Cold spell, intertropical convergence zone blamed for central Vietnam deluge

By Gia Chinh   October 15, 2020 | 01:58 pm GMT+7
Cold spell, intertropical convergence zone blamed for central Vietnam deluge
Two men stop to talk as they wade through the flood water on Le Thanh Ton Street in Hue of central Thua Thien-Hue Province, October 13, 2020. Photo by VnExpress/Giang Huy.
When a northern cold spell entered the intertropical convergence zone over central Vietnam, it caused abnormally heavy rains and flooding in the region.

The amount of rain that fell from October 6 to 13 was two to six times higher than normal.

Ha Tinh Province received 150-400 mm during this period, Quang Binh got 400-500 mm, Quang Tri got 800-1,500 mm, Thua Thien Hue got 1,300-2,000 mm, Da Nang City got 1,100 mm, Quang Nam got 900-1,200 mm, and Quang Ngai got 600-800 mm.

Rainfall of 180 mm a day is considered heavy.

The entire central region suffered from severe flooding for days, more than 135,000 houses were submerged under 0.3-4 meters of water, and nearly 46,000 people had to be evacuated.

At least 36 people have died due to flooding and 12 are missing.

Nguyen Van Huong, head of the National Center for Hydro-Meteorological Forecasting’s Climate Forecast Office, said intertropical convergence zone stretches from the Bay of Bengal and across the center of Vietnam to the Philippines.

In these areas clouds and thunderstorms often develop, and when winds from the east meet them, there is an increase in moisture content, which means more thunderstorms, he said.

When the zone has favorable conditions such as the convergence of strong winds that moved over warm seawater, a tropical depression forms and then grows into a storm in the East Sea, also known as the South China Sea, he said.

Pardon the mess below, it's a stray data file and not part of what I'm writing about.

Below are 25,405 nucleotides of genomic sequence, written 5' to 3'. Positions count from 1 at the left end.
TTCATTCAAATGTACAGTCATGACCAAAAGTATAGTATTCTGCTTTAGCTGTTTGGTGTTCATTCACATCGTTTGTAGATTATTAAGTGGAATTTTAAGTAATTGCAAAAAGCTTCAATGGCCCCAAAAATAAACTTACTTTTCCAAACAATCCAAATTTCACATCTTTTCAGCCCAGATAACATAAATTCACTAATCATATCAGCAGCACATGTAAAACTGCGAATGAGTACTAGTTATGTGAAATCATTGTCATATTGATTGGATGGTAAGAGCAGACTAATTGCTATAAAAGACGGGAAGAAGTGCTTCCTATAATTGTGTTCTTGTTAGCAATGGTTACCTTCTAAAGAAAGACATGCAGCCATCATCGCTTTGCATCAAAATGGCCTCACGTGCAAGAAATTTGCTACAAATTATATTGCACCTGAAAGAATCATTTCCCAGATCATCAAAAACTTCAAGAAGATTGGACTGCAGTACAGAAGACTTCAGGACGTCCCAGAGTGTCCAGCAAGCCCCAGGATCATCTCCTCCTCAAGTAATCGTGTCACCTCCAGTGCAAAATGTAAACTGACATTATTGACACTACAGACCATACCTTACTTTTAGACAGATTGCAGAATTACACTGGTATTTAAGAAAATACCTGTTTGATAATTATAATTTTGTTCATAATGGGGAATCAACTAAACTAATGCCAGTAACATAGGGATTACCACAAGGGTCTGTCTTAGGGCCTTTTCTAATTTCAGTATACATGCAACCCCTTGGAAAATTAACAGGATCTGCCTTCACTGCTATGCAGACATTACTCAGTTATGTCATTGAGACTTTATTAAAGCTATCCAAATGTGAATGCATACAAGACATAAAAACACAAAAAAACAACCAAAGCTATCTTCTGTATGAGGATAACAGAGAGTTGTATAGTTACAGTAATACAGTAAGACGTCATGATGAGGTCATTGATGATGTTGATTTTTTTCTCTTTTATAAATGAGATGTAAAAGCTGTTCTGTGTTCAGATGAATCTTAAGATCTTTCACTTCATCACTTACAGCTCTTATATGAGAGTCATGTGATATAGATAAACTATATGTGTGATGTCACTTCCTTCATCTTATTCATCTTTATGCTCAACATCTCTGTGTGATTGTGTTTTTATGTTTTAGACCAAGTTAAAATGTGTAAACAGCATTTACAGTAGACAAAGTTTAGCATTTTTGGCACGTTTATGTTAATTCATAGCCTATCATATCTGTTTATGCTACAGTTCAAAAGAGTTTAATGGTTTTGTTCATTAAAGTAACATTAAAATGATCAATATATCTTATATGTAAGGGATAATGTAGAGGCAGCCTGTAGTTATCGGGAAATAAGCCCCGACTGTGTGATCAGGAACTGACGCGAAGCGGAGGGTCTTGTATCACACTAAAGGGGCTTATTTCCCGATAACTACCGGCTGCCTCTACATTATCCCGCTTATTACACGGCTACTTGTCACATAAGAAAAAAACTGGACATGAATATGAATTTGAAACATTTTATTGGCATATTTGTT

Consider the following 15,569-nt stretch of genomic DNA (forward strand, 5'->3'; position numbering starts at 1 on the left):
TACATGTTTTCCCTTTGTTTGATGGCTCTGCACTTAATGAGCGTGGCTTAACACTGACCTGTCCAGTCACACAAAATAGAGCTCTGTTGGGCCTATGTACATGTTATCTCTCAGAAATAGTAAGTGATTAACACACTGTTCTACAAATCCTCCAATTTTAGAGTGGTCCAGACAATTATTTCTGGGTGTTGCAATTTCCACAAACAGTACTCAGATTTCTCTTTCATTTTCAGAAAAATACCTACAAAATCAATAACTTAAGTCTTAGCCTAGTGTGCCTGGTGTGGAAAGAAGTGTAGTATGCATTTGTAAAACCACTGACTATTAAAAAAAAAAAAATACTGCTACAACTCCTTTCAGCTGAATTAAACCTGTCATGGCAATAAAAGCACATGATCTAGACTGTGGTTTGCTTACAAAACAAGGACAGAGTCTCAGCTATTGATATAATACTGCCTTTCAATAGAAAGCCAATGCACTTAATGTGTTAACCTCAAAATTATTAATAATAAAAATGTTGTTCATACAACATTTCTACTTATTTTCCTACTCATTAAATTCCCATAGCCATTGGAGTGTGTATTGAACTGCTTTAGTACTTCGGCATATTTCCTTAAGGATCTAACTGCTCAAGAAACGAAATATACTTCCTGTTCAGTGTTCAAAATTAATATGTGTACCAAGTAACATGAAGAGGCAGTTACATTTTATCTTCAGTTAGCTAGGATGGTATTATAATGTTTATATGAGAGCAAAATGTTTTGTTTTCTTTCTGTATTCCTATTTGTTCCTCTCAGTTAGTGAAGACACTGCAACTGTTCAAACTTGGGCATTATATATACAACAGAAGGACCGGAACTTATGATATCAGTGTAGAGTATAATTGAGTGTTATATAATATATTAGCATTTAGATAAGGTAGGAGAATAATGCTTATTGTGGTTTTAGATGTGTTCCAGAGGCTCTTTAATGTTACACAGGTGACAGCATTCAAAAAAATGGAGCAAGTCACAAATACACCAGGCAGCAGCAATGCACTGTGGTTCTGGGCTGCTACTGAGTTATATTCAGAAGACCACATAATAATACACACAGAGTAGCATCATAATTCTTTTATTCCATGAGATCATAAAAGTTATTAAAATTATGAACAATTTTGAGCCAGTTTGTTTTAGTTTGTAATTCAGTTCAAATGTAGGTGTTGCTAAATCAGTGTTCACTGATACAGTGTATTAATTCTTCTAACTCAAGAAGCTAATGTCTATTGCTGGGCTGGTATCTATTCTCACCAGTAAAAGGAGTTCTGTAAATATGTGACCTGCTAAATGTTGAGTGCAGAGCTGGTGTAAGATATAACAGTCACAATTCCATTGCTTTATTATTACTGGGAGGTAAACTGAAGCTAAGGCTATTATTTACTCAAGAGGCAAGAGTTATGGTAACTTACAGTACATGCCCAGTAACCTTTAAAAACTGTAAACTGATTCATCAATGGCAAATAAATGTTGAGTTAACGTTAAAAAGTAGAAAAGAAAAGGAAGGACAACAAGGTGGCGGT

Since October 6 two storms and a tropical depression have formed in this area.

On Sunday Storm Linfa intensified from a tropical depression and made landfall over Quang Nam and Quang Ngai.

A day later Storm Nangka formed and hit the coast between the northern Thai Binh and central Thanh Hoa Provinces on Wednesday.

"Storms and tropical depression already cause heavy rains. For instance, Storm Linfa caused rainfall of 500-700 mm," Huong said.

On Thursday morning another tropical depression formed over the sea and is heading straight for the central region also with a lot of moisture.

According to the center, more rains are expected in the region until Tuesday or later.

A cold spell coming down from the north and meeting winds from the east also caused heavy rains, Huong said.

The center said the root cause of all these phenomena was La Nina, which appeared in July and is expected to last until early next year. During this period, more storms would form over the East Sea and the rains would last longer than usual, it added.

Four to six more storms and tropical depressions are expected to brew this year with at least two making landfall over the central coast.

La Nina is a complex weather pattern that occurs every few years as a result of variations in ocean temperatures in the Equatorial Pacific. It occurs as strong winds blow warm water on the ocean's surface from South America across the Pacific Ocean toward Indonesia.

Natural disasters, mostly floods and landslides triggered by storms, killed 132 people and injured 207 last year.

Flood zone communities adapt to life with floods. Video by Hoang Tao, Anh Phu.

 
 
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